What tax lessons can we learn from the pandemic?

21 November 2023

March 2020 was a peculiar time to be a tax adviser. Like most office workers, overnight, we went from being in the office every day, talking to clients who were also in their offices, to dialling into video calls multiple times a day, and adjusting our work attire to smart from the waist up.

But it quickly became clear that the tax system was going to be used as a way to deliver much-needed funds to those who couldn’t work during the pandemic, in the form of the “furlough scheme” dreamt up by Rishi Sunak (the then-chancellor). Under the scheme, the government provided grants to employers to enable them to pay non-working staff during lockdown via the PAYE system for the hours that they didn’t work, with the employer then able to reclaim the cost from the government. 

Not all countries did it this way – for example, the US made a subsidy to employers, and then separately increased its unemployment benefits substantially. Using the PAYE system made sense – the payment systems were in place, the government already had oversight of the submissions via the usual payroll real time information (RTI) systems, and people still received most of the income they were used to.

One of the quirks of the UK’s tax system is that, following an announcement, HMRC is often scrambling to interpret a new rule at the same time advisers are, typically when a surprise Budget or Autumn Statement announcement is made. This was certainly the case with the furlough scheme. It sounds easy to pay employees 80% of their normal wage – but how do you calculate the “normal wage”? What about bank holidays, commission, bonuses and benefits? HMRC was continuing to write and update guidance long after the first payroll submissions had been made, and we as advisors are still finding examples of employers who “got it wrong” due to having to move quicker than HMRC could.

The second and long-lasting impact is that of hybrid working, which continues to cause issues for the tax system which as yet, has not caught up. There are many of those office workers mentioned that have not gone back to the office full time. HMRC’s response during the pandemic was to increase the tax free “working from home allowance” paid by employers and intended to cover the costs from £4 to £6 per week, which maybe just about covered my coffee and milk bill! As a temporary measure, HMRC also allowed employees to claim tax relief on the allowance if their employer chose not to pay anything. Whilst employers can still pay a tax-free home working allowance, the ability for employees to claim tax relief where their employer chooses not to pay has now been revoked, even if those employees can’t go into the office because it’s full. We are looking to the chancellor in this Autumn Statement to have a good look at the tax system for home workers, but we may need to wait until Spring to see further movement on this.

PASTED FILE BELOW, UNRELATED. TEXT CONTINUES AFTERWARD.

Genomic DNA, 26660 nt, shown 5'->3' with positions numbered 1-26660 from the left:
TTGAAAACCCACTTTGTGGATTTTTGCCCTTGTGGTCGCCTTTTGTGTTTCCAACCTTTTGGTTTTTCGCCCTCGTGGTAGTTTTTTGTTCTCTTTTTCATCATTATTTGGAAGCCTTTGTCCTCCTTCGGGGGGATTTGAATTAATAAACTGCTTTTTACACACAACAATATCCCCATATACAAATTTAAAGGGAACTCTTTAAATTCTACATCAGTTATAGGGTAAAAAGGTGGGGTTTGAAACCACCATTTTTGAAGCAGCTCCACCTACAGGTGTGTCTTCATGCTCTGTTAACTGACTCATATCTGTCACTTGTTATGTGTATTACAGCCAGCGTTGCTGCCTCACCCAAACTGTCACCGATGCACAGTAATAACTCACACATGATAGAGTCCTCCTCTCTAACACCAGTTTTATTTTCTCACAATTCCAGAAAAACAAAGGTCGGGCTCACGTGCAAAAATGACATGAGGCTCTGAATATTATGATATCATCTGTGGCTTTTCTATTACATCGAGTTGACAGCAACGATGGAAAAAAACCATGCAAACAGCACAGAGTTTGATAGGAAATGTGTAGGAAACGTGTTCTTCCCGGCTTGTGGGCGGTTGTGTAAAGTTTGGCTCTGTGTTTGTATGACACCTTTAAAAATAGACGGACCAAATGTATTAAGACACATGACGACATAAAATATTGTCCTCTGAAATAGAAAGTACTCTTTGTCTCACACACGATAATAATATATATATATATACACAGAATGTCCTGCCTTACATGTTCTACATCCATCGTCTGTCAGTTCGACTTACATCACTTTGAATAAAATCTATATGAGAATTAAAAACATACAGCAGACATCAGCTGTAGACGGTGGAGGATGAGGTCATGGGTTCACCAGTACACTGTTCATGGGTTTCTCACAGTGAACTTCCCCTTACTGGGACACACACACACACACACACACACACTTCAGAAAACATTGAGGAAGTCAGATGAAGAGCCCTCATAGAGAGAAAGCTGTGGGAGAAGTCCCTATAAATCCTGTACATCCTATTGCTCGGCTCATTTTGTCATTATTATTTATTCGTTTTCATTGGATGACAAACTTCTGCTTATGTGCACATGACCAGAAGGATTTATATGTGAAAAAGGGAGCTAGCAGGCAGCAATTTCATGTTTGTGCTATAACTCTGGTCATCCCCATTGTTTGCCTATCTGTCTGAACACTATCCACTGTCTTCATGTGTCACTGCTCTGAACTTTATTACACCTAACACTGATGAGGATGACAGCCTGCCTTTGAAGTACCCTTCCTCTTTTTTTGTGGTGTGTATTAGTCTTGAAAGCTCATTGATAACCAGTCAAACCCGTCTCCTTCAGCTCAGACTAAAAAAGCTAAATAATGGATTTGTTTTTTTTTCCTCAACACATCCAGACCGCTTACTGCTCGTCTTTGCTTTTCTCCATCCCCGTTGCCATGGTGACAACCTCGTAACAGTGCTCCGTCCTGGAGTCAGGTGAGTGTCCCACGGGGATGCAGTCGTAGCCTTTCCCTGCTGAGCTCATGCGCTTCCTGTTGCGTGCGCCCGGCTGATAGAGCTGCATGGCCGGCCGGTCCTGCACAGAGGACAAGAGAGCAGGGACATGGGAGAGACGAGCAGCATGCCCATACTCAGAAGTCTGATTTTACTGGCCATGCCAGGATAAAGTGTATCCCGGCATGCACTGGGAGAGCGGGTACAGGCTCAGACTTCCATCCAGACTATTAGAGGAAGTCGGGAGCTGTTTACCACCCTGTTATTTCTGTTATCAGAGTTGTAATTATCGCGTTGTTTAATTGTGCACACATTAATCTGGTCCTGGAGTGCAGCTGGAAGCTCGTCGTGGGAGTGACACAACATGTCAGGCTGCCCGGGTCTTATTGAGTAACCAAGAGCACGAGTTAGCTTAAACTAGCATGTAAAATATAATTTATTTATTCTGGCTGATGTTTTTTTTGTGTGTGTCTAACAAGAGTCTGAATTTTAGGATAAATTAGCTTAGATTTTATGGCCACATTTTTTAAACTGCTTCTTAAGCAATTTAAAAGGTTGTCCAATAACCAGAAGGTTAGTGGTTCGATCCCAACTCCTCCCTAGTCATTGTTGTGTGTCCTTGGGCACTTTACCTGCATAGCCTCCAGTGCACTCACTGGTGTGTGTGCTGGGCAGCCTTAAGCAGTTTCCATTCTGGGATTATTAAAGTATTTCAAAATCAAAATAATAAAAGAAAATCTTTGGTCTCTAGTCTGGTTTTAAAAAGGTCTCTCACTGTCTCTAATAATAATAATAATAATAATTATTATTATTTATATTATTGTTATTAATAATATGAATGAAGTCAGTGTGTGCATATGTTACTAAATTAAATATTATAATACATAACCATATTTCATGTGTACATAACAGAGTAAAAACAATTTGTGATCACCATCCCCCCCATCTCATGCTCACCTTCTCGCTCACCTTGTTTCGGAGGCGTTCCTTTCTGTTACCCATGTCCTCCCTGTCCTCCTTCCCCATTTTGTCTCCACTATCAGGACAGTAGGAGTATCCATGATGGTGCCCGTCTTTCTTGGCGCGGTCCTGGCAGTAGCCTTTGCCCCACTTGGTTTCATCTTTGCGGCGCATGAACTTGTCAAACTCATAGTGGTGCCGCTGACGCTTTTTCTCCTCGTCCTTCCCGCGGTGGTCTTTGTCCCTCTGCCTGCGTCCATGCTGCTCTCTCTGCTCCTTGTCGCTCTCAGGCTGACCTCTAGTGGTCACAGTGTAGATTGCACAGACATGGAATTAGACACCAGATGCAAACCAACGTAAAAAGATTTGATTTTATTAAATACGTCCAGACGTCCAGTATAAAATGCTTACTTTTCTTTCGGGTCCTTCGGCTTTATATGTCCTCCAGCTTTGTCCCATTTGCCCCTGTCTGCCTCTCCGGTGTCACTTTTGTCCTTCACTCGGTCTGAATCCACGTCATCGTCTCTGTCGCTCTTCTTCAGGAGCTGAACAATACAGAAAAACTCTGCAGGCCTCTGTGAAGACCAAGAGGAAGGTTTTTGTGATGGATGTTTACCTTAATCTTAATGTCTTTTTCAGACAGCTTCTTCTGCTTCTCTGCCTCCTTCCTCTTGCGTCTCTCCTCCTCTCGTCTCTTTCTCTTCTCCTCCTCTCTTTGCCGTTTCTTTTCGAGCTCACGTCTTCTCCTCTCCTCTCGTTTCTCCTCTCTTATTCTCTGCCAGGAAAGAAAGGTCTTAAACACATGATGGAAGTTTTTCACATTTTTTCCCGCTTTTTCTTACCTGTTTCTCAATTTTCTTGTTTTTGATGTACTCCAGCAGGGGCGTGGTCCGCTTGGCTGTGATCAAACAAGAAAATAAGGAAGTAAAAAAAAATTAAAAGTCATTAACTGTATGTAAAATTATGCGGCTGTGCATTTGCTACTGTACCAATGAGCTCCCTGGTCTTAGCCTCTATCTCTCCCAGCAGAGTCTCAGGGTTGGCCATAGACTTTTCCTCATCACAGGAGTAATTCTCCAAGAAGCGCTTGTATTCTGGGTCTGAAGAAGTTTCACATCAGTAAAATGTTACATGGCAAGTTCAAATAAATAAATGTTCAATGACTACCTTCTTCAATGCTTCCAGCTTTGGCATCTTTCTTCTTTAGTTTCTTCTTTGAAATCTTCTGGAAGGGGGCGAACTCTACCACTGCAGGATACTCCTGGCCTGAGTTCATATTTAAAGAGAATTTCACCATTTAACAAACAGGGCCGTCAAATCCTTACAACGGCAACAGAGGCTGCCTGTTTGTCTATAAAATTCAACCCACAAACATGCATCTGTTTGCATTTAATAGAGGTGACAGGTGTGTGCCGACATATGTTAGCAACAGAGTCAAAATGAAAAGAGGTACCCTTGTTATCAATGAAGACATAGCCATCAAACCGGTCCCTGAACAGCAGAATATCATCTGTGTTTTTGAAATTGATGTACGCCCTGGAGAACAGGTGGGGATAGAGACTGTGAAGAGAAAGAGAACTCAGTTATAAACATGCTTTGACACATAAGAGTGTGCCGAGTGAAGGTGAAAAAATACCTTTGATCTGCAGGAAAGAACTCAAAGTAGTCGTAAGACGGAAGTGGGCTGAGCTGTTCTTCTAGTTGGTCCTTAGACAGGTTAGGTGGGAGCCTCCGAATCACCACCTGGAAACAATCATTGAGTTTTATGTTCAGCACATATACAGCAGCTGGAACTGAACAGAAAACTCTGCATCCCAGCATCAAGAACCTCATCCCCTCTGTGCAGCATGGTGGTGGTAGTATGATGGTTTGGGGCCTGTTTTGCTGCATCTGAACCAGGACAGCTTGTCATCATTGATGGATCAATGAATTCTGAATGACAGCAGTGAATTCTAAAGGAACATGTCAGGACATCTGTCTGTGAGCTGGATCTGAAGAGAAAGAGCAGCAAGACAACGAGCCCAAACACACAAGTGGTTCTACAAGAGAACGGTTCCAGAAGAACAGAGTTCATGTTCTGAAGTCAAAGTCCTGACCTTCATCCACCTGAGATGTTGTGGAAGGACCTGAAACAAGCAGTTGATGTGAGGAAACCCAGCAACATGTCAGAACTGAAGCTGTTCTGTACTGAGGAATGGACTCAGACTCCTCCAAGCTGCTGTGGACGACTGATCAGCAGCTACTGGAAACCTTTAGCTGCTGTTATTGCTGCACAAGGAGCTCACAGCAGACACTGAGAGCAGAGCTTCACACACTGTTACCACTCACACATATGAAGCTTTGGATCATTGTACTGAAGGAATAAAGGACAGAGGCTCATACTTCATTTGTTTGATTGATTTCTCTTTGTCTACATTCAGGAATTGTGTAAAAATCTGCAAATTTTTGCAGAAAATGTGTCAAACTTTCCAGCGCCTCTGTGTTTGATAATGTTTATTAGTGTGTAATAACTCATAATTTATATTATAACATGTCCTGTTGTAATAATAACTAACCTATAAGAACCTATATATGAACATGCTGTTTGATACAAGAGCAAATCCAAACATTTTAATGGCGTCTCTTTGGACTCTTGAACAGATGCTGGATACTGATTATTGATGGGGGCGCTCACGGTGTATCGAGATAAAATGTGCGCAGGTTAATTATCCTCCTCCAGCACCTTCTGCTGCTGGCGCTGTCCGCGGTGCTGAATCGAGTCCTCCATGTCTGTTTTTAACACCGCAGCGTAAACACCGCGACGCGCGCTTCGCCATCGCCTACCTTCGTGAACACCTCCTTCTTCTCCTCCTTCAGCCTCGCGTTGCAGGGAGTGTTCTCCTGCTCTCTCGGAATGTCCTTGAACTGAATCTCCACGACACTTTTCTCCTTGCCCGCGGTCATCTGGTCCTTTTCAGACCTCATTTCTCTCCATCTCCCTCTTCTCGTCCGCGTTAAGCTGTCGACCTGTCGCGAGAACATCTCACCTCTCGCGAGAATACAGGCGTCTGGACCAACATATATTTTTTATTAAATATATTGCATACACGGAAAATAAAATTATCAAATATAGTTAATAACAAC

The third impact is a budgetary one. The furlough scheme kept millions in work and was effective at it, but it was also extremely expensive. The NHS quickly became overwhelmed, which was very expensive. The vaccine rollout was very expensive. All of these have to be paid for, and the tax system is feeling the impact, with a corporation tax main rate hike of six percentage points in April 2023, a temporary National Insurance contributions hike for the health and social care levy which was then reversed, and many thresholds frozen in an effort to keep tax receipts high enough to pay for the spending that was necessary. 

We look forward to the outcome of the Covid-19 public inquiry and hope the government continues to look to the tax system to serve a post-pandemic country and workforce.